"In the United States, there is a long tradition of trying to draw sharp lines between ethnic groups, but our ancestry is a fluid and complex matter. In recent years geneticists have been uncovering new evidence about our shared heritage, and last week a team of scientists published the biggest genetic profile of the United States to date, based on a study of 160,000 people."

Via Seth Dixon
Edgar Manasseh Jr.'s curator insight, January 28, 11:58 PM

Some people like to distant themselves form a certain ethnic background, when we are all one. Europeans came from one area same with latinos, blacks and natives we all are similar. Africans have a major influence to  who Europeans are and also who most of the americans did descend from so theres a possible connection somewhere.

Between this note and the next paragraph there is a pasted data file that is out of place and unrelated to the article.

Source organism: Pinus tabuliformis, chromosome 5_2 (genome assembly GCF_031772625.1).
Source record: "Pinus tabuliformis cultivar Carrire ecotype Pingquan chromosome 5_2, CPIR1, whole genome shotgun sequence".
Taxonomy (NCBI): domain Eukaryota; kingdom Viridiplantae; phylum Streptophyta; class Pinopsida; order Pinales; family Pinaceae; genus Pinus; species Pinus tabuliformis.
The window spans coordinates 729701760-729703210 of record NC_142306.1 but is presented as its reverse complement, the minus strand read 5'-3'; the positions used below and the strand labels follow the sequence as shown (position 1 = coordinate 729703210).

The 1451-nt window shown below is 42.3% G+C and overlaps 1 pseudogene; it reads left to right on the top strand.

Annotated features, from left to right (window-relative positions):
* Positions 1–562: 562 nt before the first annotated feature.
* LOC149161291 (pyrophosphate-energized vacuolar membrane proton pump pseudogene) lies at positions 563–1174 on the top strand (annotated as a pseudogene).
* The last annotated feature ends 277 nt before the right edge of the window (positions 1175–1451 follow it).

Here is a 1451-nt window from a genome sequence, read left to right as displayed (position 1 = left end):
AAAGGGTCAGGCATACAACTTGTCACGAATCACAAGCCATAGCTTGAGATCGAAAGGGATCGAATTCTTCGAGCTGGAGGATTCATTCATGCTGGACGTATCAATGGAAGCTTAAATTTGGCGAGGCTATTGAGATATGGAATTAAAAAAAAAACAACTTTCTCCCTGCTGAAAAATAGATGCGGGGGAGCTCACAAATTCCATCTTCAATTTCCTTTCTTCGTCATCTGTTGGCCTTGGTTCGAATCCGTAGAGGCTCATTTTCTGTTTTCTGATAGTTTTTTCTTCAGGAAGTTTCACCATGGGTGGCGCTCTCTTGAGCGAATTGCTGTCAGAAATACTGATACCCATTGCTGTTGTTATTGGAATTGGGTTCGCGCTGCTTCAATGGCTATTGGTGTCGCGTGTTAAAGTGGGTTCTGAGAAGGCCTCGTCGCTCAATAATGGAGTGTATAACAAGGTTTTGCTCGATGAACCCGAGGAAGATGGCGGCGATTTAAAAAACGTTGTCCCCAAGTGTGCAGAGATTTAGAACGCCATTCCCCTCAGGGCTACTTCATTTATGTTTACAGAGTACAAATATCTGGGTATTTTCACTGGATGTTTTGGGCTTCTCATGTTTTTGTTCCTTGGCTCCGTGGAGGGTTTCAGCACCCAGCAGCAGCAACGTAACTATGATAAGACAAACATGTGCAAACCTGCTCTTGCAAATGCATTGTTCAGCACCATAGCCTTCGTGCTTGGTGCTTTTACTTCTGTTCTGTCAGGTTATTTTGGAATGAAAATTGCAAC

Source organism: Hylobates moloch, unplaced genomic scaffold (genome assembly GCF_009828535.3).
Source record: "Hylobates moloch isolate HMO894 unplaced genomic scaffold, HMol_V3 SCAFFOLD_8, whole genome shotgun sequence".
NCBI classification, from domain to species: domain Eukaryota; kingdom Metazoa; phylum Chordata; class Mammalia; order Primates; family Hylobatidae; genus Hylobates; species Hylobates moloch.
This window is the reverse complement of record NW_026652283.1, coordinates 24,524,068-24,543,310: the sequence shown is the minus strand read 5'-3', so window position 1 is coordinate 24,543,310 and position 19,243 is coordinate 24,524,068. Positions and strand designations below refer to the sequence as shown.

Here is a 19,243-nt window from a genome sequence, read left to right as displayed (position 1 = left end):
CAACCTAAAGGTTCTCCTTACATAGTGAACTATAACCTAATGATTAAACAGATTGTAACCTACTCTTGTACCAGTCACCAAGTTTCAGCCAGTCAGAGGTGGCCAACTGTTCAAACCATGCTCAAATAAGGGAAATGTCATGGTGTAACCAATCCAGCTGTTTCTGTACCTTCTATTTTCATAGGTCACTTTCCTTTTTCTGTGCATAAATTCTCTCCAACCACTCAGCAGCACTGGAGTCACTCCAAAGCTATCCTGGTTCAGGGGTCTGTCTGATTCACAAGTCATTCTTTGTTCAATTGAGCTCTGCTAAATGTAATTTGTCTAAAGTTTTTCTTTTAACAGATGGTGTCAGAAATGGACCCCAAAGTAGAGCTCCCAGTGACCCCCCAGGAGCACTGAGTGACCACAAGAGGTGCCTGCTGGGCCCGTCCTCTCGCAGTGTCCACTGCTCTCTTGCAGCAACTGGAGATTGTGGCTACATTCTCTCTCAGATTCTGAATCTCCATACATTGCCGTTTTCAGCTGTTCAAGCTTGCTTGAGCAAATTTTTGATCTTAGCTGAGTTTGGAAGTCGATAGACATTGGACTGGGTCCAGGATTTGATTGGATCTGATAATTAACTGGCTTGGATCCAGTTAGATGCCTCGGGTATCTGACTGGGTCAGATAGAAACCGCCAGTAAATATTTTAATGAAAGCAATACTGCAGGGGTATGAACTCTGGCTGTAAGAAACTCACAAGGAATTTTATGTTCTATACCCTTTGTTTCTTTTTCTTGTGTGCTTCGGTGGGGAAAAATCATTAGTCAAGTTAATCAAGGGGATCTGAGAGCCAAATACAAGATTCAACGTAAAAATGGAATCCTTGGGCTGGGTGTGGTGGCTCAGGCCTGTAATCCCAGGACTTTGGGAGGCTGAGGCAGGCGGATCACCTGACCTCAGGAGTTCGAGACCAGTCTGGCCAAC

Rachel Phillips's curator insight, January 29, 12:50 PM

This article was very intriguing, especially because there have been so many migrations and movements of people in the U.S.  When you think about it, people were already here, and then Europeans came, and then they brought over Africans.  But, since then, people from all over the world have continuously moved here and spread throughout the country. In this map, you can see each region, and it's almost just how you would imagine it to be.  The south has more people who think that have some amount of African ancestry, and with the amount of slavery that had occurred, that makes sense.  However, the line between the percentage of African decent you have that makes you to be considered white, and then one percent more and you are African-American, is a bit bizarre to me.  In reality, in today's society, we are just as focussed on who is what race as they were a hundred years ago, whereas it actually should not matter anymore.  But, we don't live in a perfect world, and people need to be willing to work to get to that point.

Chris Costa's curator insight, September 16, 10:05 AM